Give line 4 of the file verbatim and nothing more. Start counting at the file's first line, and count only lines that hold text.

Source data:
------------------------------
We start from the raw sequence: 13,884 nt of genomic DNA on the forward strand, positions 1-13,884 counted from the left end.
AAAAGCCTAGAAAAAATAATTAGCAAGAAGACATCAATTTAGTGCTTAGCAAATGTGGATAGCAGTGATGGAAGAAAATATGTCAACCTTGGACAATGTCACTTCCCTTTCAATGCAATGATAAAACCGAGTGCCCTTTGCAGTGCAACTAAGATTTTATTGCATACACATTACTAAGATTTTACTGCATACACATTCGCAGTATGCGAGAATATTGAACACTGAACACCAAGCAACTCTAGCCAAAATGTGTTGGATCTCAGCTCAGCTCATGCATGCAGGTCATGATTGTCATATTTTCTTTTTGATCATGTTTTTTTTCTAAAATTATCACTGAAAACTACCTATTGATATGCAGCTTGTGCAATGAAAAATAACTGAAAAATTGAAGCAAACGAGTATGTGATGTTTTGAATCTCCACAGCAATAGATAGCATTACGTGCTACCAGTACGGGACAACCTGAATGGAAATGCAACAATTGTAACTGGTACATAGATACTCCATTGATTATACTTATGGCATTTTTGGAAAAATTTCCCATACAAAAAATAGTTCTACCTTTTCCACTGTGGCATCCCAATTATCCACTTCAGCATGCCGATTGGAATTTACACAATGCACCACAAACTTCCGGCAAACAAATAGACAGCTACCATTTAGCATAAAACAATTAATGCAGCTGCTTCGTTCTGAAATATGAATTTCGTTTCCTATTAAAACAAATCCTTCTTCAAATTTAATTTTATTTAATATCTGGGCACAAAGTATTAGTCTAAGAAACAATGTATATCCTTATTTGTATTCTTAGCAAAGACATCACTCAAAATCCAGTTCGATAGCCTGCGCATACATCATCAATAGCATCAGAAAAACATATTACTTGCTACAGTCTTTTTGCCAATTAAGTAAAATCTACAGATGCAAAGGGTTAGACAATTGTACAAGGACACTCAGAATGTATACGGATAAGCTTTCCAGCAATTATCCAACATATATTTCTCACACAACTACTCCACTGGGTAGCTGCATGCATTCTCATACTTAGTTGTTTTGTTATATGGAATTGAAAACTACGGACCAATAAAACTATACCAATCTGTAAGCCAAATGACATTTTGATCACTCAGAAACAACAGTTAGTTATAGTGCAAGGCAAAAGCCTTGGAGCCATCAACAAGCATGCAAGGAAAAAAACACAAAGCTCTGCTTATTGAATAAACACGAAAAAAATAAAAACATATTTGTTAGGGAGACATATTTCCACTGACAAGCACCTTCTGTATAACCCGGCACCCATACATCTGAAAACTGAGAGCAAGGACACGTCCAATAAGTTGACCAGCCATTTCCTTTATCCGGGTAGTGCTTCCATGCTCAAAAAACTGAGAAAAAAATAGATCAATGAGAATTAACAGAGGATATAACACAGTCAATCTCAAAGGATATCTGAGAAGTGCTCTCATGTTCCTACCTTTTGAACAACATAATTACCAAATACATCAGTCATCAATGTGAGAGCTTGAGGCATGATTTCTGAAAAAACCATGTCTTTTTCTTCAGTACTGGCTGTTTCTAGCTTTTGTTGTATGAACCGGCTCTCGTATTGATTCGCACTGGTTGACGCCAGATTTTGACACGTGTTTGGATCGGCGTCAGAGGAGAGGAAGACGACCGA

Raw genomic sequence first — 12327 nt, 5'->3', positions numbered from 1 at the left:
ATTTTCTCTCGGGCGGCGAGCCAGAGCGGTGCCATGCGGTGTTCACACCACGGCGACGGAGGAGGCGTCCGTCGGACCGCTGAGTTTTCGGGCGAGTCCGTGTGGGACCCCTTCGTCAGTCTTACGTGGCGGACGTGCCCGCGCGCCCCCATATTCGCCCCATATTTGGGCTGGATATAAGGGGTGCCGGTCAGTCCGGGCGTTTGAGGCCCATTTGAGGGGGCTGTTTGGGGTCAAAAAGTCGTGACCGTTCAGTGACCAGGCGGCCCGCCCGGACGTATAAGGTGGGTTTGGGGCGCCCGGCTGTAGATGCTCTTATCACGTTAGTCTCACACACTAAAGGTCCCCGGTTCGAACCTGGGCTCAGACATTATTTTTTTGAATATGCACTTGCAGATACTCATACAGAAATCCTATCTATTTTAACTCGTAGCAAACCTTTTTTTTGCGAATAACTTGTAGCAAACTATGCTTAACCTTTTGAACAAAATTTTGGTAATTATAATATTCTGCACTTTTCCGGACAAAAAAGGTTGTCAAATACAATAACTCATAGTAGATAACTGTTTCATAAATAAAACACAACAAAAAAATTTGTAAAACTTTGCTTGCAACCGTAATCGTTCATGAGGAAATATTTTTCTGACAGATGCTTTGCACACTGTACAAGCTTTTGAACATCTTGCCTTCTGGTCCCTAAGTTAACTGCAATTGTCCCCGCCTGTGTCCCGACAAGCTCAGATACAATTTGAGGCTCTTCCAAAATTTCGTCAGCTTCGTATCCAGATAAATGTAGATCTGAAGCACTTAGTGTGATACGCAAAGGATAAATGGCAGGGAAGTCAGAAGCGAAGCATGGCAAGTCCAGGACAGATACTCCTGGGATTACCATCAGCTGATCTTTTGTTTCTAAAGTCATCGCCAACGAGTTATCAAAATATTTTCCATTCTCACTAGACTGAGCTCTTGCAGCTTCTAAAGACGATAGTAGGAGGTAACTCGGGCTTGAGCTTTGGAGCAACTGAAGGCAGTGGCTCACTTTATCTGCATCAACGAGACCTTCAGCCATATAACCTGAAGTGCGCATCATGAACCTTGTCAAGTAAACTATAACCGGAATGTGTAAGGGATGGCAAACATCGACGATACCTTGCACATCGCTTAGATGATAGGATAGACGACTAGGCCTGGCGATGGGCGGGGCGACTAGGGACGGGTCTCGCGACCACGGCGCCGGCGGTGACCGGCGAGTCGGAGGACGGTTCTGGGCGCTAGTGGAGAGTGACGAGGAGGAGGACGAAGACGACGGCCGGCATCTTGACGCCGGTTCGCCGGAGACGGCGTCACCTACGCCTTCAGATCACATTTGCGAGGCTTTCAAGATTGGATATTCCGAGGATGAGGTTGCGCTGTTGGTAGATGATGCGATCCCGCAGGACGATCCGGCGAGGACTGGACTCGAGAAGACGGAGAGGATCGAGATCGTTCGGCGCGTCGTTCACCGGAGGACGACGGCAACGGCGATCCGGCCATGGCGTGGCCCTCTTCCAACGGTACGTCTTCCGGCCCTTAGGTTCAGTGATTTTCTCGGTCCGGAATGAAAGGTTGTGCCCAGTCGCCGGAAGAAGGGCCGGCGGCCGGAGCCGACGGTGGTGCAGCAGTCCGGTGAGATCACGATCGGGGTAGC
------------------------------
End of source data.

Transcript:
ATTTTCTCTCGGGCGGCGAGCCAGAGCGGTGCCATGCGGTGTTCACACCACGGCGACGGAGGAGGCGTCCGTCGGACCGCTGAGTTTTCGGGCGAGTCCGTGTGGGACCCCTTCGTCAGTCTTACGTGGCGGACGTGCCCGCGCGCCCCCATATTCGCCCCATATTTGGGCTGGATATAAGGGGTGCCGGTCAGTCCGGGCGTTTGAGGCCCATTTGAGGGGGCTGTTTGGGGTCAAAAAGTCGTGACCGTTCAGTGACCAGGCGGCCCGCCCGGACGTATAAGGTGGGTTTGGGGCGCCCGGCTGTAGATGCTCTTATCACGTTAGTCTCACACACTAAAGGTCCCCGGTTCGAACCTGGGCTCAGACATTATTTTTTTGAATATGCACTTGCAGATACTCATACAGAAATCCTATCTATTTTAACTCGTAGCAAACCTTTTTTTTGCGAATAACTTGTAGCAAACTATGCTTAACCTTTTGAACAAAATTTTGGTAATTATAATATTCTGCACTTTTCCGGACAAAAAAGGTTGTCAAATACAATAACTCATAGTAGATAACTGTTTCATAAATAAAACACAACAAAAAAATTTGTAAAACTTTGCTTGCAACCGTAATCGTTCATGAGGAAATATTTTTCTGACAGATGCTTTGCACACTGTACAAGCTTTTGAACATCTTGCCTTCTGGTCCCTAAGTTAACTGCAATTGTCCCCGCCTGTGTCCCGACAAGCTCAGATACAATTTGAGGCTCTTCCAAAATTTCGTCAGCTTCGTATCCAGATAAATGTAGATCTGAAGCACTTAGTGTGATACGCAAAGGATAAATGGCAGGGAAGTCAGAAGCGAAGCATGGCAAGTCCAGGACAGATACTCCTGGGATTACCATCAGCTGATCTTTTGTTTCTAAAGTCATCGCCAACGAGTTATCAAAATATTTTCCATTCTCACTAGACTGAGCTCTTGCAGCTTCTAAAGACGATAGTAGGAGGTAACTCGGGCTTGAGCTTTGGAGCAACTGAAGGCAGTGGCTCACTTTATCTGCATCAACGAGACCTTCAGCCATATAACCTGAAGTGCGCATCATGAACCTTGTCAAGTAAACTATAACCGGAATGTGTAAGGGATGGCAAACATCGACGATACCTTGCACATCGCTTAGATGATAGGATAGACGACTAGGCCTGGCGATGGGCGGGGCGACTAGGGACGGGTCTCGCGACCACGGCGCCGGCGGTGACCGGCGAGTCGGAGGACGGTTCTGGGCGCTAGTGGAGAGTGACGAGGAGGAGGACGAAGACGACGGCCGGCATCTTGACGCCGGTTCGCCGGAGACGGCGTCACCTACGCCTTCAGATCACATTTGCGAGGCTTTCAAGATTGGATATTCCGAGGATGAGGTTGCGCTGTTGGTAGATGATGCGATCCCGCAGGACGATCCGGCGAGGACTGGACTCGAGAAGACGGAGAGGATCGAGATCGTTCGGCGCGTCGTTCACCGGAGGACGACGGCAACGGCGATCCGGCCATGGCGTGGCCCTCTTCCAACGGTACGTCTTCCGGCCCTTAGGTTCAGTGATTTTCTCGGTCCGGAATGAAAGGTTGTGCCCAGTCGCCGGAAGAAGGGCCGGCGGCCGGAGCCGACGGTGGTGCAGCAGTCCGGTGAGATCACGATCGGGGTAGC